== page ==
Node.js frameworks review

This is a strongly-opinioned fly-by review of the evolving web framework ecosystem for Node.js.

I'm a big fan of Javascript, and write a lot of it for browsers.  So I've been excited about the prospects of server-side javascript which opens up a lot of possibilities for sharing code on the client and server side.

Node.js seems to have exploded server-side javascript development, as it was fast, easy to setup, and provided a niche-advantage in handling requests asynchronously.

But Node.js is a low-level runtime which brings a good standard library and scripting environment for deployment. We don't want to re-write cookie and session handling for every project.  For web development we need a framework that organizes code and brings the old lessons that Rails brought to projects like Turbogears and Django in python.

I have some biases. I'll just list them up front:
  1. I'm coming from Django and these days do most server-side development in python. In most things, the more django-y the better.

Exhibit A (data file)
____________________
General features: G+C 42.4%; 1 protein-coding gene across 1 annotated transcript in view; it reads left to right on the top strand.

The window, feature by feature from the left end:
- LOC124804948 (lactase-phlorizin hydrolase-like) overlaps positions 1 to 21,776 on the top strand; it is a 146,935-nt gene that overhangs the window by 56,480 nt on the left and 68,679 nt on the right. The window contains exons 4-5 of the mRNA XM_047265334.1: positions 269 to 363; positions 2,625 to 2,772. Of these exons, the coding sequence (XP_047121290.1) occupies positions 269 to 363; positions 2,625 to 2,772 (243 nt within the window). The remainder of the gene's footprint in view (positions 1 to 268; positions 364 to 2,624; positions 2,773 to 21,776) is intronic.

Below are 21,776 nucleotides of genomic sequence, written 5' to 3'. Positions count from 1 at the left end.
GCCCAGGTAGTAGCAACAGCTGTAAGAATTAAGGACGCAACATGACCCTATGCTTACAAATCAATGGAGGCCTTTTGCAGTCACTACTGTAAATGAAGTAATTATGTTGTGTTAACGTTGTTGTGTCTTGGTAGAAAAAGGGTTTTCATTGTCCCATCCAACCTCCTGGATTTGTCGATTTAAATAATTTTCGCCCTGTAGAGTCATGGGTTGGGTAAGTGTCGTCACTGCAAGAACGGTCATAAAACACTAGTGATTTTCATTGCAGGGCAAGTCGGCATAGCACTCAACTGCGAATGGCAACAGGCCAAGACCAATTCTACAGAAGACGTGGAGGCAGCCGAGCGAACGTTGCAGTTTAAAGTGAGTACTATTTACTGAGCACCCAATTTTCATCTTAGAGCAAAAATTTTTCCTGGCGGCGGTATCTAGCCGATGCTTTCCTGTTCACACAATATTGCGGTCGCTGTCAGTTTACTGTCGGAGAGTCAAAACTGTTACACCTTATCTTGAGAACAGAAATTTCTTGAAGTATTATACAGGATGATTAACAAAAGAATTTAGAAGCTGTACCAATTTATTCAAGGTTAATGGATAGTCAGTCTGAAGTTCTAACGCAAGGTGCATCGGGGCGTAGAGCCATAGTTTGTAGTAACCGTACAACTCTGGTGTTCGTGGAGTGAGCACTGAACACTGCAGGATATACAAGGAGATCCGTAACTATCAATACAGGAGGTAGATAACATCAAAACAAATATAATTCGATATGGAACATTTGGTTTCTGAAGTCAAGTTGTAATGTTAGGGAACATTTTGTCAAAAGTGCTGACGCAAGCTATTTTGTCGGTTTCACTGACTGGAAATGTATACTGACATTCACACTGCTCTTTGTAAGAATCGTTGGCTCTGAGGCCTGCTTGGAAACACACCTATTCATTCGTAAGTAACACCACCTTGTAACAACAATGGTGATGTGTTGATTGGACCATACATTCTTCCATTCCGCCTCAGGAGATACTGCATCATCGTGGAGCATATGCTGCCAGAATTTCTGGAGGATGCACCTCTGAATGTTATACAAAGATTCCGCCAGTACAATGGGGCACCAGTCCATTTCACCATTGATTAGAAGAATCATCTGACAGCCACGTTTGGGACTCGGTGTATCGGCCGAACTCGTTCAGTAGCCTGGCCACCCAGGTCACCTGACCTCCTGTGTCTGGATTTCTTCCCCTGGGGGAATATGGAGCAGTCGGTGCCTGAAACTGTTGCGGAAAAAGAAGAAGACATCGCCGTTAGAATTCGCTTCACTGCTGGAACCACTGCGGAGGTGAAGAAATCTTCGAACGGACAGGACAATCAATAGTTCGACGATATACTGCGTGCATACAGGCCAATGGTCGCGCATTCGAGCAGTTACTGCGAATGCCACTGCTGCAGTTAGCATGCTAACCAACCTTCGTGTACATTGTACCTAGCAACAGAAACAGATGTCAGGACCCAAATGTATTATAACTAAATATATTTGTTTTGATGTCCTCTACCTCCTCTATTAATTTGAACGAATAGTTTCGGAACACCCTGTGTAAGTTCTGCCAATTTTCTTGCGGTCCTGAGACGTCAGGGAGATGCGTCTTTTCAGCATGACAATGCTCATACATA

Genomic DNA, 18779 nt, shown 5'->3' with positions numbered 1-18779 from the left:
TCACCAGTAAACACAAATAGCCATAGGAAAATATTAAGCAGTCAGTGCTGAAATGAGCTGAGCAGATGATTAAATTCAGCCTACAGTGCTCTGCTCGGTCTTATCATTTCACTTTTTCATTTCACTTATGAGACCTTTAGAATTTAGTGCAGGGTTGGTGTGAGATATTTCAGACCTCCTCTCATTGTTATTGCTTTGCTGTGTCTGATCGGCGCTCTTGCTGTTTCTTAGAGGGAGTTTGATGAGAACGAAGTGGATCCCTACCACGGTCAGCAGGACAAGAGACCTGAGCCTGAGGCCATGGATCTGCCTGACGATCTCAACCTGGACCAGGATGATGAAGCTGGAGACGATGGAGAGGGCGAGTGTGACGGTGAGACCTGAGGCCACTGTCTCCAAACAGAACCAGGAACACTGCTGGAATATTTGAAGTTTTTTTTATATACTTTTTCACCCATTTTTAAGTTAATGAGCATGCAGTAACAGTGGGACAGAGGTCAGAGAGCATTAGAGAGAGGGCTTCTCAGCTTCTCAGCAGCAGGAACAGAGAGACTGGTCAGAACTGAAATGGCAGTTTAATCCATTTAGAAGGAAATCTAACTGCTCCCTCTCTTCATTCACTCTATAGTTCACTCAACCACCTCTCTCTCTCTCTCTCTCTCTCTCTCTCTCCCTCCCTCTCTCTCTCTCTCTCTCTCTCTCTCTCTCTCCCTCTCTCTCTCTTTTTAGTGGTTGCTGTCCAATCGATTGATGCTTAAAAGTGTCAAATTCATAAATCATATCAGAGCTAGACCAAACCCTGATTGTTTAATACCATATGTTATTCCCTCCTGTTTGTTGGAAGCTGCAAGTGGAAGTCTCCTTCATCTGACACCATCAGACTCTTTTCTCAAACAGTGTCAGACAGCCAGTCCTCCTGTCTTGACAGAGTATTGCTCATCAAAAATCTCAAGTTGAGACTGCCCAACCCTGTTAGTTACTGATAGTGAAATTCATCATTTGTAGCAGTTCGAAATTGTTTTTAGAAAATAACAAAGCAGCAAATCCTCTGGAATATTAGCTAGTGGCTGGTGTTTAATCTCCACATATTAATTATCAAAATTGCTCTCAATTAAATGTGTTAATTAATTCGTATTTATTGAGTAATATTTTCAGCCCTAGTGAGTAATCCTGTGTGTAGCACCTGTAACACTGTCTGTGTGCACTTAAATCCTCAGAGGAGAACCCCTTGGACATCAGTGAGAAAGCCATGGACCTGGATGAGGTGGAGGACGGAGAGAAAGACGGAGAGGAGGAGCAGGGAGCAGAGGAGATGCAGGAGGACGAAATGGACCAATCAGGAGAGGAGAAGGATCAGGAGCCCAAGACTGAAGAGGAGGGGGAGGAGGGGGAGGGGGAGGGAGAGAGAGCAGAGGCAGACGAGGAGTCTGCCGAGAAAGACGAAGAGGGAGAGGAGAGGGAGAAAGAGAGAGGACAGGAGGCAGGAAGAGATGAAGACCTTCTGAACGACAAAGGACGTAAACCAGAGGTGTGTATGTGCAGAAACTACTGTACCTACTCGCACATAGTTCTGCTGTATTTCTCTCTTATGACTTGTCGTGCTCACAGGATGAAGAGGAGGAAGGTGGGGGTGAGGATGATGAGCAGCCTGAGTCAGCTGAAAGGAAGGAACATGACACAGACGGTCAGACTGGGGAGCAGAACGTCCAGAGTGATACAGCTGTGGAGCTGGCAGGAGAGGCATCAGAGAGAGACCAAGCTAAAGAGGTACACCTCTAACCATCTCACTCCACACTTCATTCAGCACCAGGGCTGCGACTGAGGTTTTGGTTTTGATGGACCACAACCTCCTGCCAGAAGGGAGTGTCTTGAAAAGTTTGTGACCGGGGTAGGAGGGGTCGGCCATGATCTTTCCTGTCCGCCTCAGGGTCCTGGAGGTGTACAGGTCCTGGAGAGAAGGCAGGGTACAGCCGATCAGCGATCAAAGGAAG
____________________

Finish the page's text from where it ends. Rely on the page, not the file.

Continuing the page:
2. However, I'd like to keep Node.js's cool asynchronous structure, and I'd rather idiomatic Javascript than forcing it to look like another language.
  3. I hate polluting global namespaces. This is a deal-breaker for me.
  4. I want some help setting up sessions, but we'll be developing our own login plugin (Wind for use at Columbia), so I'm paying special attention to that and how plugins integrate.

Terminology--like in Django, I'm going to refer to a Controller as the route-handling parts, and a View as the page handling code (separate from templates). It seems like most Node.js frameworks see it this way too (along with the original MVC Scheme understanding).

Let's get started:


web page says "deprecated in favour of ejsgi"--see below.


  • last-commit: July 20, 2009
looks abandoned.


  • last-commit: March 19, 2010
  • pollutes global namespace:  NO
  • session model: NONE
  • template default: Django templates
There doesn't seem to be much code to simplify writing Views. This project seems to focus on the template side of things.